HARARE – The Central Vehicle Registry (CVR) has allowed second-hand vehicles changing ownership to remain with the same number plates amid a critical plates shortage. Previously, when a vehicle was changing ownership, number plates were supposed to be changed.
Under new guidelines announced by the CVR, vehicles changing ownership will maintain the same plates starting February 26.
“What only changes is the new registered book with details of the new owner,” the CVR said.
“This functionality has been enabled in the system. The motorist pays $15 and gets a registration book only with the new owner details. The number plates and third plates remain the same and no plates will be surrendered. “New number plates will be issued as usual when government or a local authority vehicle is changing ownership, plates must be surrendered as usual. They pay $80 or $70 if trailer/motor cycle, the policy did not change for these vehicles,” the statement read.
CVR clarified that the new policy, however, does not apply when replacing damaged, lost or defaced number plates and where a public service vehicle is changing ownership and category to private or vice versa. This comes after Transport and Infrastructure Development minister Joel Biggie Matiza recently extended the lifespan of temporary plates from two weeks to an indefinite period following a critical plates shortage.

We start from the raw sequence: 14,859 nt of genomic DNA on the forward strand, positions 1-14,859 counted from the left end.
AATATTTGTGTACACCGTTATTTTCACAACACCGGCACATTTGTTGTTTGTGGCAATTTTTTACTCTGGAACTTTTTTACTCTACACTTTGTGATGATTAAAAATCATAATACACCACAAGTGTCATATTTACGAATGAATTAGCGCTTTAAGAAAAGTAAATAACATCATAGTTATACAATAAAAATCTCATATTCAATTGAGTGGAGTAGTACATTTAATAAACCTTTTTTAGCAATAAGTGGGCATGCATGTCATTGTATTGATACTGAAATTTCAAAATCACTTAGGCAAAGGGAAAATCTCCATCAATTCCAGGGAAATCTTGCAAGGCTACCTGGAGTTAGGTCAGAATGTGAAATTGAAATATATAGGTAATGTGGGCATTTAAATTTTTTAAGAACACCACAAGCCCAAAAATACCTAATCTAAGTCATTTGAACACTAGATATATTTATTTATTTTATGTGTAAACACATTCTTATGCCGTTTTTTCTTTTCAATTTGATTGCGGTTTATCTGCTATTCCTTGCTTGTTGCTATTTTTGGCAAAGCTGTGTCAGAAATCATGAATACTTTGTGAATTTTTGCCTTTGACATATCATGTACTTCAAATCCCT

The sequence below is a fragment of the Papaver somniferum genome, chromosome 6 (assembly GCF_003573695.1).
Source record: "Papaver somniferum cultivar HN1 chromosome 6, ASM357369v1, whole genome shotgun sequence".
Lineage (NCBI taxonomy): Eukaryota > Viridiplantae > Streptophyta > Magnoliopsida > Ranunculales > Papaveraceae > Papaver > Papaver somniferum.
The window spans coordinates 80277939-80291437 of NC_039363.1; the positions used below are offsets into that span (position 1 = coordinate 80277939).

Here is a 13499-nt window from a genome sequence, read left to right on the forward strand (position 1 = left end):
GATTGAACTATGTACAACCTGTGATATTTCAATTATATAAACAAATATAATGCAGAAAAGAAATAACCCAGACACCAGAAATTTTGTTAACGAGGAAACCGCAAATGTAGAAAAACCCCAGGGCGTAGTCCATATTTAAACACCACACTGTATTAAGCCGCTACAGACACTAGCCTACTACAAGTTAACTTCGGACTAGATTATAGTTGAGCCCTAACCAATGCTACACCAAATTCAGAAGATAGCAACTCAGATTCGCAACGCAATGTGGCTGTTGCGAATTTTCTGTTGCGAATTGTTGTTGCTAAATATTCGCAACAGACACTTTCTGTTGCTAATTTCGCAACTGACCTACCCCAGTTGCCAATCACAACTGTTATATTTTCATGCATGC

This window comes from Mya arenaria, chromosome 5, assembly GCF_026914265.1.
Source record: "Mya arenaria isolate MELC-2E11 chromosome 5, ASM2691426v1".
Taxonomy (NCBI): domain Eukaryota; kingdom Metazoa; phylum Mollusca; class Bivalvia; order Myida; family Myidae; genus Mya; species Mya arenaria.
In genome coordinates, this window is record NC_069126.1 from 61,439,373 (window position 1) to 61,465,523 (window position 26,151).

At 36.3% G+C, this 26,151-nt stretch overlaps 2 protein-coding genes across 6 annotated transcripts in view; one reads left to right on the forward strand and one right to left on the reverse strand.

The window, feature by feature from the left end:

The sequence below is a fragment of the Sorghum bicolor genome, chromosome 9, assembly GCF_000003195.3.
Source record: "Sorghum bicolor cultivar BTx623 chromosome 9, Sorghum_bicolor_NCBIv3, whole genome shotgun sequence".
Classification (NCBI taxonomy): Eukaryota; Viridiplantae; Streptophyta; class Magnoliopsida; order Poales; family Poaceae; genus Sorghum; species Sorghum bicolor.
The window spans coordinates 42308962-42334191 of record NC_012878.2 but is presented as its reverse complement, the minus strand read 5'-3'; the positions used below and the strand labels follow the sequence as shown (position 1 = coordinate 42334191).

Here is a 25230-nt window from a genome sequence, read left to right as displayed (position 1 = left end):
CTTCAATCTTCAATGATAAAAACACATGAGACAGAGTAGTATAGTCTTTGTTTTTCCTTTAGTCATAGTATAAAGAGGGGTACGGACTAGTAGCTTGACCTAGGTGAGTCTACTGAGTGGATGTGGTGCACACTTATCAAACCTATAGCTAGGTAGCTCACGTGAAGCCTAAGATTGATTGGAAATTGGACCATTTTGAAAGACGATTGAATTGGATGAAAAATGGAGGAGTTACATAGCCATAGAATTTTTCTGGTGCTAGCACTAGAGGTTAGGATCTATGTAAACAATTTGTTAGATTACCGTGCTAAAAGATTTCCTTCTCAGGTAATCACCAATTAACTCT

The skint government has struggled to import plates from Germany due to a dollar crunch, despite an order for 400 000 being placed.
“Contrary to the current shortage of number plates, the validity period of temporary identification cards has with immediate effect and in consultation with the commissioner-general of the Zimbabwe Republic Police been relaxed to run an indefinite period from the date of issue until further notice,” Matiza said.
While Matiza attributed the shortage to the scarce foreign currency, Amos Marawa, the permanent secretary in the ministry told the Daily News that the problem was due to a delayed shipment that was expected to arrive mid-December last year.
“We were expecting to receive them in mid-December but our suppliers closed for the festive season and we are awaiting confirmation on when to expect the delivery,” Marawa said.
While the consumption rate yearly ranges from 120 000 to 150 000 plates, the ministry usually makes a huge order as costs for big orders are much cheaper.
Last year, the ministry also encountered similar challenges although the delay was due to then high sea levels in the Indian Ocean, leading to the hold-up in the shipment’s arrival in the country.